An interesting article in the globeandmail on the popularity of Canadian brands and products in China。
In the midst of an ugly crisis between Beijing and Ottawa, Canada’s crustaceans have remained the country’s succulent ambassadors in China. Every day, Chinese diners crack open thousands of kilograms of Canadian lobsters, buying up more than $220-million in live and chilled catch in the first 11 months of 2018.
And the pitched tensions provoked by the Dec. 1, 2018, arrest of Huawei executive Meng Wanzhou have done little to dampen the enthusiasm for the lobsters, which are airlifted to China fresh from Atlantic Canada.
“There has been no negative effect at all,” says Di Aijuan, the owner of Beijing Lianxing Seafood, speaking from her shop in the Jing Shen Seafood Market, the biggest in the Chinese capital. It was 8:30 a.m., and she had already sold more than 2,000 kilograms of Canadian lobster.
She was aware of the anger that has poisoned diplomatic relations between Beijing and Ottawa, with China mounting an unusually personal series of attacks on Canada’s leadership. But, Ms. Di says, “it’s not easy to give up high-quality food, especially if it’s popular in China.”
With the Chinese New Year holiday season beginning, Weng Qihai, a worker at nearby Sunkfa Seafood, said “the only thing people want is to cook up something nice for their dinner tables. Who would think a clash between China and Canada is a priority?”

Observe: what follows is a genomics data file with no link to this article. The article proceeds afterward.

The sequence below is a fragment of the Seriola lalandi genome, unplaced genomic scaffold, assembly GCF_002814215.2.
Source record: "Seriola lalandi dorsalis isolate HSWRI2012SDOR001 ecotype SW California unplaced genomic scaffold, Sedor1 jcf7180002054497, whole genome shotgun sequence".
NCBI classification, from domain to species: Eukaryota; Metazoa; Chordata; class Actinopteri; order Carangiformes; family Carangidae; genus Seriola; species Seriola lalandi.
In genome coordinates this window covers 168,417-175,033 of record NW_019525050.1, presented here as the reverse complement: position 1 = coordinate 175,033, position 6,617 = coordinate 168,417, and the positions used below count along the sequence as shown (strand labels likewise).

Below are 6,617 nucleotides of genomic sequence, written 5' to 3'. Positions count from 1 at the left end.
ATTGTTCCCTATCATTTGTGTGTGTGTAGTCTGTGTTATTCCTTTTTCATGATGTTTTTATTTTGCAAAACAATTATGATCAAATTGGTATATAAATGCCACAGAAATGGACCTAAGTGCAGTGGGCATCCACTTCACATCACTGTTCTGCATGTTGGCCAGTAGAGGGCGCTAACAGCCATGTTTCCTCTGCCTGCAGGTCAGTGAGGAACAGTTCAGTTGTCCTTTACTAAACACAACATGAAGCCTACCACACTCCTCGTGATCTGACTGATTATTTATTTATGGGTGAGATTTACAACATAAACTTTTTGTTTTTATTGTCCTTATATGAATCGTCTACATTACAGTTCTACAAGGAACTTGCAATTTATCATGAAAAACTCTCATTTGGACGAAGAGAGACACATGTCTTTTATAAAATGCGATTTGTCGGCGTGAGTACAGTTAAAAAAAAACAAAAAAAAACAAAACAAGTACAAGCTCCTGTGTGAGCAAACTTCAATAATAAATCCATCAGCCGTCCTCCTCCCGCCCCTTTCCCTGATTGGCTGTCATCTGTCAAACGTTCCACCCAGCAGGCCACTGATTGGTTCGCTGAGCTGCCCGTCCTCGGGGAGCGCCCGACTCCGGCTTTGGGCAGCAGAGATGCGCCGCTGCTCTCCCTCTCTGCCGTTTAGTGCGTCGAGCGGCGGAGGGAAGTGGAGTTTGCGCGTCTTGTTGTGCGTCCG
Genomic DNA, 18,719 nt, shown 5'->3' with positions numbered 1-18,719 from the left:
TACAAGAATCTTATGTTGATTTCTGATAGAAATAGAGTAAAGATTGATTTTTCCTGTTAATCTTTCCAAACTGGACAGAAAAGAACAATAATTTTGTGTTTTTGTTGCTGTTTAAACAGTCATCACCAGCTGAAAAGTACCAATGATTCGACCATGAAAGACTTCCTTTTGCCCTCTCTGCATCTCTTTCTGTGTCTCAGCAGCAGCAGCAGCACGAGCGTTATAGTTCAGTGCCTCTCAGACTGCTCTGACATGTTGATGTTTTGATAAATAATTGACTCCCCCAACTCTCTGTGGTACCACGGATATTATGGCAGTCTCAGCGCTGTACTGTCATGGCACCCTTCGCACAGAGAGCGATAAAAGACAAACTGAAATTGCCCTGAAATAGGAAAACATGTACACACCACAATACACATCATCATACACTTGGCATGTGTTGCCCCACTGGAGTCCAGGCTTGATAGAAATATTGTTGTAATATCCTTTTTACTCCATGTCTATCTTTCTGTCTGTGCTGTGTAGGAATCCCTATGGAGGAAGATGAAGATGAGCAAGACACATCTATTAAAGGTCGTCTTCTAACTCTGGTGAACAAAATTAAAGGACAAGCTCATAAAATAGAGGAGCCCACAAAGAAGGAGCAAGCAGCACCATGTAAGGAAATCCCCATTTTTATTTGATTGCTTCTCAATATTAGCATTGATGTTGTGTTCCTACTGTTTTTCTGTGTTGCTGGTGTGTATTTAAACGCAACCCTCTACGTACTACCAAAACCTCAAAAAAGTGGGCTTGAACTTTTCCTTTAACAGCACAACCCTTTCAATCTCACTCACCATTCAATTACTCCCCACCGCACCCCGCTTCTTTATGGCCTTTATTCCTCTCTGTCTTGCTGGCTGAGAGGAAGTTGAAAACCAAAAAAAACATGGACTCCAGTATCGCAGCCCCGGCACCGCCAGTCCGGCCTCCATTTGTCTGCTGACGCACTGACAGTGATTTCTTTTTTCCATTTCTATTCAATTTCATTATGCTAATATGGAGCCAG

Canada may struggle to brand itself on the global stage, but in China, Brand Canada connotes a sense of reliability, cleanliness and authenticity. In its reputation, Canada is as an “all-around champion,” open, inclusive and friendly – less domineering than the United States, a place that is “more modern and fashionable,” according to an analysis in the Blue Book of Canada written by Liu Chao, a communication scholar at the Guangdong University of Foreign Studies.
It’s a national brand that has proven tough to tarnish, even in the midst of the worst dispute in decades between the two countries, one that has seen Chinese authorities warn about the safety of travel to Canada and state media pillory Ottawa as an execrable “henchman” for the United States, where prosecutors have sought Ms. Meng’s extradition.
In the weeks following Ms. Meng’s arrest, two Canadian men have been detained and interrogated by Chinese state security, accused of endangering the country’s national security, while a third has been sentenced to death after a speedy retrial on drug charges.
The tensions have darkened the prospects for investment, since Chinese authorities control capital spent by state-owned companies and exert leverage over transactions made by private firms. Bankers, lawyers and entrepreneurs have said the appetite for deals between China and Canada has noticeably diminished.
Some Chinese companies have specifically declared no interest in buying Canadian assets, citing the likelihood that local officials would block any such transactions in the current political environment.